Although these are preliminary findings and the exact relation between neuroinflammation, functional impairment and longer term structural brain changes is not yet established, taken together, these findings do raise the question whether treatment with anti-inflammatory drugs could be beneficial.

Given the millions of people worldwide affected by this condition, the tremendous cost associated with it (to individuals and society) and the current, limited status of our knowledge, this is perhaps worthy of clinical investigation. Especially given recent findings from a study showing that vaccination prior to infection only seems to confer partial protection in the post-acute phase of the disease (17).

This study implicated neuroinflammation in persistent symptoms following COVID-19 infection and has several strengths. We were able to obtain spatial in-vivo information on neuroinflammation by using fully quantitative [18F]DPA-714 PET. We were able to compare the patients with three non-infected healthy control, with similar characteristics and scanned with the same methods on the same scanner, as well as blood data from a historical non-infected cohort.

This permitted us to assess the severity of neuroinflammation. However, this study also has several limitations. First and foremost, we included only two patients with long COVID. These were the first two patients with long COVID included in this study, and we felt these data were too important not to publish at this stage. However, that does not negate that these remarkable findings will need to be replicated in a larger number of patients. Second, we had no comparable neuropsychological or questionnaire data available.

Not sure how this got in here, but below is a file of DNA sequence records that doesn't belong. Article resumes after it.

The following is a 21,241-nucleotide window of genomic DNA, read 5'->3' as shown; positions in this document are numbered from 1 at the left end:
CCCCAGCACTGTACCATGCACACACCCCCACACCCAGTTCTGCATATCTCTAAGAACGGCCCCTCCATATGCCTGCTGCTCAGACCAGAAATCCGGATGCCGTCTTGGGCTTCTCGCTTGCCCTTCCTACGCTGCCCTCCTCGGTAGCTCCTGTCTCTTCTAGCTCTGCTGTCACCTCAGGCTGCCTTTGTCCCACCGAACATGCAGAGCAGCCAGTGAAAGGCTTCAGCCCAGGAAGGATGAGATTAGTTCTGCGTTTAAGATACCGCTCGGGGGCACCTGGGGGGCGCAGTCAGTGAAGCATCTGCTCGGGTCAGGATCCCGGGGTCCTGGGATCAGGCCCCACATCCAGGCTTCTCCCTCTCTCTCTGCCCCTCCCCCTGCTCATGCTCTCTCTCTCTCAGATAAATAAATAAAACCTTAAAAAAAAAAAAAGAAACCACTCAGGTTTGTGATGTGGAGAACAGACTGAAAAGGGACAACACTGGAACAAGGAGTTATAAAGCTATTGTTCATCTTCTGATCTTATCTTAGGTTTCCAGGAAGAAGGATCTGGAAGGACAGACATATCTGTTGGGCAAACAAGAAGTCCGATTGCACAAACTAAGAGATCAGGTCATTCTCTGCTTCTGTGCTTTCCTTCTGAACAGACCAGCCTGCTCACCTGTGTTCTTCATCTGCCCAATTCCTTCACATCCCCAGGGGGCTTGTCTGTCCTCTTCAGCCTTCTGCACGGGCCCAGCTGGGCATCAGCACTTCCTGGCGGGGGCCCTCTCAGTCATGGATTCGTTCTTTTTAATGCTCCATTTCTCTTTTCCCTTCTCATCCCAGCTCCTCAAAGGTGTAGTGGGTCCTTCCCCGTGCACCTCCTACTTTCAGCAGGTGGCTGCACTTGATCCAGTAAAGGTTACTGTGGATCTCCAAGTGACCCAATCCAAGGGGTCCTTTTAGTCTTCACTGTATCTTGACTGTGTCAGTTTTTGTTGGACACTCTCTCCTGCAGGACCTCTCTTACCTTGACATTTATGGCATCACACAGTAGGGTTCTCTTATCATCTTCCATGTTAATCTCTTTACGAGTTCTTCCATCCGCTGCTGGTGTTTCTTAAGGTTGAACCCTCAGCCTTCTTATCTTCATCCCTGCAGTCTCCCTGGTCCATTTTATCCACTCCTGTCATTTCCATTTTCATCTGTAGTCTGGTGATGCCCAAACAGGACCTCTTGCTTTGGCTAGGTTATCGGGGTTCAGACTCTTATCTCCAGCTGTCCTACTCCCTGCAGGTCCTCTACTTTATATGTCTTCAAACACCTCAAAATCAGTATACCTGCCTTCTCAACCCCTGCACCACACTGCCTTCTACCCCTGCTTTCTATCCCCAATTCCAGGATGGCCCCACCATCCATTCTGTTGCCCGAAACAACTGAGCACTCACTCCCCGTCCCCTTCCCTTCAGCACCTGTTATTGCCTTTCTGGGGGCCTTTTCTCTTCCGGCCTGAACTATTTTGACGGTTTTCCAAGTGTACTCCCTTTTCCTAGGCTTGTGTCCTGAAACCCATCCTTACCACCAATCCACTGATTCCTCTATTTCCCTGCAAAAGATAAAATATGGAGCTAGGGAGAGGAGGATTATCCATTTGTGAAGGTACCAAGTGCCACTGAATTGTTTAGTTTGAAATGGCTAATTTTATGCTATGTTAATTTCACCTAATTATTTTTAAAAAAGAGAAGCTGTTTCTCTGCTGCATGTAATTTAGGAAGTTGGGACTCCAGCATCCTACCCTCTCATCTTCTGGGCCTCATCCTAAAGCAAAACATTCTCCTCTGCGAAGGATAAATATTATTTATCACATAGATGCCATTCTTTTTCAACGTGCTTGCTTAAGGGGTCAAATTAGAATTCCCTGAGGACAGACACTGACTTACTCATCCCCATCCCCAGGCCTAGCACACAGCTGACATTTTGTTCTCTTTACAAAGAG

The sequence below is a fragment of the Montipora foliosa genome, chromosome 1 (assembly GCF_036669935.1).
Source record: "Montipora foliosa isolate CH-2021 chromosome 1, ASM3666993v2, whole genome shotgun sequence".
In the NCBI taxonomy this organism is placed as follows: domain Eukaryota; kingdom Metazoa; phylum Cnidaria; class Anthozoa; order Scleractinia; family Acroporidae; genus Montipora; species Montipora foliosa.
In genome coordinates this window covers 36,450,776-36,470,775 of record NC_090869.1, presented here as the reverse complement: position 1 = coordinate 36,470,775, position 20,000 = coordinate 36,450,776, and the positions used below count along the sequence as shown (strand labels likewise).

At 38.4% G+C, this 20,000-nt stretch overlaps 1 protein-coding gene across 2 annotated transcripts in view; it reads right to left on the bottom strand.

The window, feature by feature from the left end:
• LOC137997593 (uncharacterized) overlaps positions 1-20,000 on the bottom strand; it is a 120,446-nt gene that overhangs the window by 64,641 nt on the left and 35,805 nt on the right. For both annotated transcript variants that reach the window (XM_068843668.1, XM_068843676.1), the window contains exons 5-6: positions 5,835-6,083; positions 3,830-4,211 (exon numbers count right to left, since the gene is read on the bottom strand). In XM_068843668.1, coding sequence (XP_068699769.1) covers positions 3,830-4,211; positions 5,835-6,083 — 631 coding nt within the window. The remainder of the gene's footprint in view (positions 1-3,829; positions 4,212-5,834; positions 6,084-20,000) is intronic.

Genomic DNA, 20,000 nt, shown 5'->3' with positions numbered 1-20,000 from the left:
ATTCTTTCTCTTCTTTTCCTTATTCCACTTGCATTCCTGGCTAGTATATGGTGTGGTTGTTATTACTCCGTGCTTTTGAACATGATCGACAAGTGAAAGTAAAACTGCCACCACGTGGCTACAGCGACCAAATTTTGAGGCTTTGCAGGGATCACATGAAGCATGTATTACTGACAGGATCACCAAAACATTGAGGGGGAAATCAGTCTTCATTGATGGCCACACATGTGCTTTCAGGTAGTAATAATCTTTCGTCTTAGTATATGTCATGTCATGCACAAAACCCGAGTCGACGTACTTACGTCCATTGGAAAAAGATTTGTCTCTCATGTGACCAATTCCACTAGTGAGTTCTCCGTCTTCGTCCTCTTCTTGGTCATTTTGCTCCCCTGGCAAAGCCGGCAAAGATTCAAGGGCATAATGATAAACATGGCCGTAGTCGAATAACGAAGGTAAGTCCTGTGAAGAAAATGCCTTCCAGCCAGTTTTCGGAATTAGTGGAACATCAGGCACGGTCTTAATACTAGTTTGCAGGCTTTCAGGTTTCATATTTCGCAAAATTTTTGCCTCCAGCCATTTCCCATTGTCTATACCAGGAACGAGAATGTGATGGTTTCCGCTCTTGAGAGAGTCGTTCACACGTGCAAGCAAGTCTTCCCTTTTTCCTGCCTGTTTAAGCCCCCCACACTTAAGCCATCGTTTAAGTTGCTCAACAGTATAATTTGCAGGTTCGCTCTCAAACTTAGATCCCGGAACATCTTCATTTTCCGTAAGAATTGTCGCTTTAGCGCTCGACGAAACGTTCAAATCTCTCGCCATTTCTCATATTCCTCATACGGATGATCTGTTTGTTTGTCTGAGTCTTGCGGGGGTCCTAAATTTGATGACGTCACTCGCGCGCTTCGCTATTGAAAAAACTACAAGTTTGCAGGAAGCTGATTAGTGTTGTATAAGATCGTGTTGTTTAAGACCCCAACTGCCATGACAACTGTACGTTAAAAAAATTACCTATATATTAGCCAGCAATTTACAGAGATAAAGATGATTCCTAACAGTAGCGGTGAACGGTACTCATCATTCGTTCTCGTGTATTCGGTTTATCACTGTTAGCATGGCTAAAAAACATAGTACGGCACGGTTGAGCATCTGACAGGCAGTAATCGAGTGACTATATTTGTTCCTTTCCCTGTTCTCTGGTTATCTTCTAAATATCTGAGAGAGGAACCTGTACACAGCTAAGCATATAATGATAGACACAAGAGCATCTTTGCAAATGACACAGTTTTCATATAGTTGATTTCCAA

In conclusion, we report widespread and large increases in [18F]DPA-714 binding throughout the brain in the first two long COVID patients included in our in-vivo study. Long COVID represents a worldwide problem that comes at great cost to both individuals and society.

Although our findings are far from definitive, they are striking in extent and magnitude. They implicate profound neuroinflammation in the pathophysiology of long COVID, and raise the question of whether (individualized) anti-inflammatory treatment could be beneficial.